A moment to live for: it’s Christmas time in Detroit and I’m sitting in my best friends living room located in a 1920s apartment on Jefferson that her and her boyfriend rent together. He throws St. Paul and The Broken Bones on the record player and he, his two friends, Sarah, and myself all decide that “Call Me” is the song we need to hear right in this moment. In the moments that follow the bluesy tune dances on our ear drums while we pass a bowl full of weed around the room which I have Sarah light for me every time it lands on me and we sip Soft Parade out of bottles that are still wearing the winter chill they caught during the walk from the car to the building and I look out the window at the Detroit river and all that Windsor, Canada offers just on the other side and I remember all of the times Sarah and I crossed the border as teenagers to drink and dance in bars and have sing alongs with homeless men playing acoustic guitars on the street, a street we’d walk down hand in hand once the jäger hit us. And I realize that’s just one of many streets I’ve gone down with her by my side and it’s no different here on Jefferson, or on Broadway in Soho, or on a dirt road outside of a stilted mansion on the island of Kauai; Sarah always reminds me that I’m right where I need to be.
I tried to remember that I’d still have tomorrow, that there would continue to be blue skies and cold beer and a million other reasons for the world to keep turning, but the bombs exploding in my chest were so distracting.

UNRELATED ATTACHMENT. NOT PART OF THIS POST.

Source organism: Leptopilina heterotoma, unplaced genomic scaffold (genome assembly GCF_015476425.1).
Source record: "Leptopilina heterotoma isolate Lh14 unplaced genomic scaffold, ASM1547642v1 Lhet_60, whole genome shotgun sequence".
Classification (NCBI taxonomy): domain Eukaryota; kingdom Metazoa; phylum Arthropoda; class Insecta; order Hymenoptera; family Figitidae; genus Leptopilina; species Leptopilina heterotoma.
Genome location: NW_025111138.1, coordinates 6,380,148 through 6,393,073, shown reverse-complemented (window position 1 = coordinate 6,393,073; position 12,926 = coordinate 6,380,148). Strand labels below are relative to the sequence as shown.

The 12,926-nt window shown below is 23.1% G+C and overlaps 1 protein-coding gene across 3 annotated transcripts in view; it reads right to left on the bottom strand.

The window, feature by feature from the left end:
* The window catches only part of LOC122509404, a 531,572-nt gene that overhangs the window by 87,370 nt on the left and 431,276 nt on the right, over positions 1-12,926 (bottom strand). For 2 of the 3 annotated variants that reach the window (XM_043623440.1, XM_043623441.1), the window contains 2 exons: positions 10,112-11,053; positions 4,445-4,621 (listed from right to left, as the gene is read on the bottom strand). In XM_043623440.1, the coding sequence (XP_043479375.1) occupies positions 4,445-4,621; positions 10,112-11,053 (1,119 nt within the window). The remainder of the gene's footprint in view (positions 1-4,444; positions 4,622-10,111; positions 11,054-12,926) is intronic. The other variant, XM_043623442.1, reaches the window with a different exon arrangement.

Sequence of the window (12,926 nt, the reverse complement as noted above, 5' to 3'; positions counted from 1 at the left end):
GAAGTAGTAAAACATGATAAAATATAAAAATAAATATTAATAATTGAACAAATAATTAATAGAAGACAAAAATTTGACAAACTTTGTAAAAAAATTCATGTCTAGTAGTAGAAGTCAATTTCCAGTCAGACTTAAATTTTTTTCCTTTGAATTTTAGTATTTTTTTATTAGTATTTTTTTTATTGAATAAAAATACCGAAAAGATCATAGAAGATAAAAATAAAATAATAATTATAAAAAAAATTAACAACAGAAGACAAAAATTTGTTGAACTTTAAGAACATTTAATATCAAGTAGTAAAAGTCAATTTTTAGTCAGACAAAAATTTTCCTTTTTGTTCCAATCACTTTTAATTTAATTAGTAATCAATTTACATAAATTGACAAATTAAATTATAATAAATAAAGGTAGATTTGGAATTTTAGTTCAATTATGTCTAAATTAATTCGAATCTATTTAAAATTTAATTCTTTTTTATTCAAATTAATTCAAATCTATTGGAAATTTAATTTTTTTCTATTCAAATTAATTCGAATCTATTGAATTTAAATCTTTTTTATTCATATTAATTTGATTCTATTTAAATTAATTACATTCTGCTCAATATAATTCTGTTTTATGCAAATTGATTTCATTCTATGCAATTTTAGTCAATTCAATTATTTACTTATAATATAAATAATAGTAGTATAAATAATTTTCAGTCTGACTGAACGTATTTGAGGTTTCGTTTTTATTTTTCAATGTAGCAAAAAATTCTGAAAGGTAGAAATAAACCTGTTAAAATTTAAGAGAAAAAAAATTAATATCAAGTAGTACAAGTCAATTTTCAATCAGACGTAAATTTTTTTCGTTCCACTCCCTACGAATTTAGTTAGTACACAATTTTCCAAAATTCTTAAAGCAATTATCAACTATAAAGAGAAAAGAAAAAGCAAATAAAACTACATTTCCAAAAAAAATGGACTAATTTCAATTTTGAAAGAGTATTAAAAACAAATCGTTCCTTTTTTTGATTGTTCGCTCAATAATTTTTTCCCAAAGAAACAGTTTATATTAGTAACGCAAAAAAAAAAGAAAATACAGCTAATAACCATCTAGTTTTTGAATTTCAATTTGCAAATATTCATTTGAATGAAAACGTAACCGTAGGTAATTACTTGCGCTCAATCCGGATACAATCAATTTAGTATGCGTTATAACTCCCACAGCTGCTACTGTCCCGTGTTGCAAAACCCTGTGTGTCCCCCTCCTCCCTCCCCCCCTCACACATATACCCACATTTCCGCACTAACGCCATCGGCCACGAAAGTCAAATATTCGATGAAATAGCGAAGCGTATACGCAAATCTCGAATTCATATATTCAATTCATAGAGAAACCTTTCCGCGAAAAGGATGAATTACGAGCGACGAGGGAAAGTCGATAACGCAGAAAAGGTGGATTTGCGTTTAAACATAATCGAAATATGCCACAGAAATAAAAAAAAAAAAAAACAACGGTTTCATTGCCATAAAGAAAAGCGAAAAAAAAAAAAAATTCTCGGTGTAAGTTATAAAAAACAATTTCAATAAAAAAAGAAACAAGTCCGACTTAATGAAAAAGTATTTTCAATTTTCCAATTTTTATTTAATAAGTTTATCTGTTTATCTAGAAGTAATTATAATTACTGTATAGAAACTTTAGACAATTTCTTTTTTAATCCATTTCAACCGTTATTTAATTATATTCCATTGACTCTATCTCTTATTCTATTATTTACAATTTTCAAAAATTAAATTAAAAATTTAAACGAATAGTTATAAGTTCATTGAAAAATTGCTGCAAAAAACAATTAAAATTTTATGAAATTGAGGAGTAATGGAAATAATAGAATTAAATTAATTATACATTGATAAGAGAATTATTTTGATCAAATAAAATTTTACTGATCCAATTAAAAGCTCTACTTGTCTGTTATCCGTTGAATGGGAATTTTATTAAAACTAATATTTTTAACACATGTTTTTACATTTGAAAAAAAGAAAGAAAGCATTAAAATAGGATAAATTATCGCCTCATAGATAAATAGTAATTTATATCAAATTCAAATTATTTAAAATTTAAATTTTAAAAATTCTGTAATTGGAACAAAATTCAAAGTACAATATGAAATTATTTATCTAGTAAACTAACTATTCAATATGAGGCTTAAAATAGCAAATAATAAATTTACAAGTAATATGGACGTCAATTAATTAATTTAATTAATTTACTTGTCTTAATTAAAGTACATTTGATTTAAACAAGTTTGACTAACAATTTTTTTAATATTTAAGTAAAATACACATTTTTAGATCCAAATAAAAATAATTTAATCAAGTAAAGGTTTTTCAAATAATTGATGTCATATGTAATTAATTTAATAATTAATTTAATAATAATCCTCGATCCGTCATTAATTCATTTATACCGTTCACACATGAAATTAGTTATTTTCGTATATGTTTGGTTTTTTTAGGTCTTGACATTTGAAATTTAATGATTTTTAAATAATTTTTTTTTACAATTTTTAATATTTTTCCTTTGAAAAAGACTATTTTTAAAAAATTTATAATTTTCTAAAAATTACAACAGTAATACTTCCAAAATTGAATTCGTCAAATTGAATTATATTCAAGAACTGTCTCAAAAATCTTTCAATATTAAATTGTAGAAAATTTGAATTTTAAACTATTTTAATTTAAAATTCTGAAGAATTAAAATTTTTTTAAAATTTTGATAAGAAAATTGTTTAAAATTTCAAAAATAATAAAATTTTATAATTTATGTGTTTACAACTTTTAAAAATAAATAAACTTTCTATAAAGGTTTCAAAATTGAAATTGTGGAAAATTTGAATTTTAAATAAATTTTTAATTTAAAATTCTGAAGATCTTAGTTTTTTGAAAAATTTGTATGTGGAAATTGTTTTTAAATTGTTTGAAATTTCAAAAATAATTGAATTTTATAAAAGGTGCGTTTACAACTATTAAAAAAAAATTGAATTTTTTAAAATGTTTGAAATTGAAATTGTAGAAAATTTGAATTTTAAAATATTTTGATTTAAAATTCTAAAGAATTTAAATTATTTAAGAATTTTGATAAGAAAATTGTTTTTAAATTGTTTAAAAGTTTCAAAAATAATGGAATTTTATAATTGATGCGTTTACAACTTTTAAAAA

There’s a difference between being sad and missing someone. Sometimes we’re sad because we don’t miss them at all. We’re sad to have realized the reality is that we’re better off without that thing we thought we couldn’t live without, didn’t want to live without. We’re sad that we no longer believe ourselves when we say that it was or will be worth it. We’re sad to have to agree with our friends when they say we deserve better. Because we didn’t want better, we wanted what we had. Mostly we’re sad that somebody or something yanked us from the fairytale we insisted on living in and introduced us to the cold and lonely world of reality, where people leave and love fades.
Every time he hurts you there is just enough forgiveness and making up to fill the time between this betrayal and the next. There is always a next. And you think that by forgiving him you’re breaking new ground, you’re getting to a part of him no one else ever has and so you dig through dirt hoping you might uncover an artifact that will be worth the past couple years of your life. He has swallowed you whole and you swim around in the word vomit while picking out the words and phrases you like most; only focusing on the ones that make it hurt a little less to know that this is the kind of love you think you deserve. You’re drowning. You fill your pockets with the bullshit that comes out of his mouth and you look up from the ocean floor wondering how you got here. He says this is the best he’s got and you decide it’s not so bad holding your breath as he tells you how beautiful you are when you’re blue in the face.